Thanks for the great information. I have another question. My Amazon best seller is on a foreign website offered for free with some really horribly written sales points and lots of skanky lingerie. A friend who is retired IT guy got me the name of the company that set up the domain and I reported the abuse but the website is still up. Their main site is in something other than English.

    Any advice?

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  6. Holy crap! I just stopped by to see what was going on and my first and immediate reaction was, wow, they have another one for me to buy and read. That’s how much the cover copies yours. It’s horrible. It’s one thing when others take our lead or use our ideas, while giving full credit to the true author. I can’t tell you how much I have relied on your blogs and books as references and guides, but this is outright copyright infringement – it has to be . The author’s intent could only have been to ride on the coattail of ya’ll’s huge success.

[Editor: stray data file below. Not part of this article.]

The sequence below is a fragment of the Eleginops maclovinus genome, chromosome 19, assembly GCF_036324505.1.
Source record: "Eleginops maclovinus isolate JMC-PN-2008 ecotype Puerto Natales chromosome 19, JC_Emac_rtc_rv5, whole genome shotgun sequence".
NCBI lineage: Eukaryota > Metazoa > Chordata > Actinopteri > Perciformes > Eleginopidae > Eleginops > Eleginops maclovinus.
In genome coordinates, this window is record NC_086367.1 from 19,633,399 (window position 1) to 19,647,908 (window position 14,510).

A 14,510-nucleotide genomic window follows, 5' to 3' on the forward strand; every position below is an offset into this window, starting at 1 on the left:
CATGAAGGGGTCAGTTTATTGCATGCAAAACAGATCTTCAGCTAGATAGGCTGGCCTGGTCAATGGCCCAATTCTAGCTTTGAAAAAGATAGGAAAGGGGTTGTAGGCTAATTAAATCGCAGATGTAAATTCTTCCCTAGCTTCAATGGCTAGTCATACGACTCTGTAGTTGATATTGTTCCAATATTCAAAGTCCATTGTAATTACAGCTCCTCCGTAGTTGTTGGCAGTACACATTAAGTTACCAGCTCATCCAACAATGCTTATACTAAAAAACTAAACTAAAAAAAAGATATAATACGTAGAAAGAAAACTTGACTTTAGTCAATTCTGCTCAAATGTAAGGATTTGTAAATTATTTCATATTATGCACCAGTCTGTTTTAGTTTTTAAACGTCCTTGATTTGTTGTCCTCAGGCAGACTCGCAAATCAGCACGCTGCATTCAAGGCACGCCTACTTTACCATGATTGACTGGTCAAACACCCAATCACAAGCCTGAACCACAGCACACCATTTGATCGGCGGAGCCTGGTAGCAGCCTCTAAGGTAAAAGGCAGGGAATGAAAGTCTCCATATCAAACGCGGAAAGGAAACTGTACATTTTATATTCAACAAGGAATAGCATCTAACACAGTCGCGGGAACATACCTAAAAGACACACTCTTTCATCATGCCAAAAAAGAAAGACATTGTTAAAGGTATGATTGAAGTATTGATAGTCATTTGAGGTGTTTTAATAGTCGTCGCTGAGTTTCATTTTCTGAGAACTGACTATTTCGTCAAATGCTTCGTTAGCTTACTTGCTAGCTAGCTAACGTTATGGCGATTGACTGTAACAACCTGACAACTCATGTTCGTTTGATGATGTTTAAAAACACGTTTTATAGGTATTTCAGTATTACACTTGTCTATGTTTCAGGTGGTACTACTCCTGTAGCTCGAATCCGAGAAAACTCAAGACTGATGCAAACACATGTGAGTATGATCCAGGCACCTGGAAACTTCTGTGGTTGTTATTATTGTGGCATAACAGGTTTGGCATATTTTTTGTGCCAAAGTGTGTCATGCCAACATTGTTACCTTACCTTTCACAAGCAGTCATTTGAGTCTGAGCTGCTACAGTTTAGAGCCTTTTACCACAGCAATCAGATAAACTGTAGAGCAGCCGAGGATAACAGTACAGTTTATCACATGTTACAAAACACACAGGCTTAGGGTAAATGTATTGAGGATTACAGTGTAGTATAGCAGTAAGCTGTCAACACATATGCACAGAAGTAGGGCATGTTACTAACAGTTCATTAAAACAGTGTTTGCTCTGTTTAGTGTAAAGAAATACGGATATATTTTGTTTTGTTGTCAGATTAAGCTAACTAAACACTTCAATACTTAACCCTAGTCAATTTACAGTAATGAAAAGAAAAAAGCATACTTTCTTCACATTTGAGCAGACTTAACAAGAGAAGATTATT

I hope it is worked out soon. Best of luck and I really hate this happened to the two of you.

  7. Marcia says:

    Wow. This must have been upsetting, and made a lot of work for you that you didn’t expect to have to do. I’m glad things went in your favor, and thanks for sharing the experience.

  8. This is really interesting, I had just finished a post on
    book cover clichés were I said flat out copying like this rarely happens. I can’t see what they hoped to achieve by copying directly, unless as you say to fool people into associating their book with your branding. Nice you got it all settled, I wouldn’t have thought that possible.

    • What’s funny is that I was just at your blog reading your article! Yes, this is an odd cover to copy, but when you combine it with the title copying, then to me it seems clear the author was hoping people might tie this book to our series.

      I don’t really understand why people try to shortcut–just write the best book you can and create a cover that speaks to your book and brand.

      Thanks for stopping in!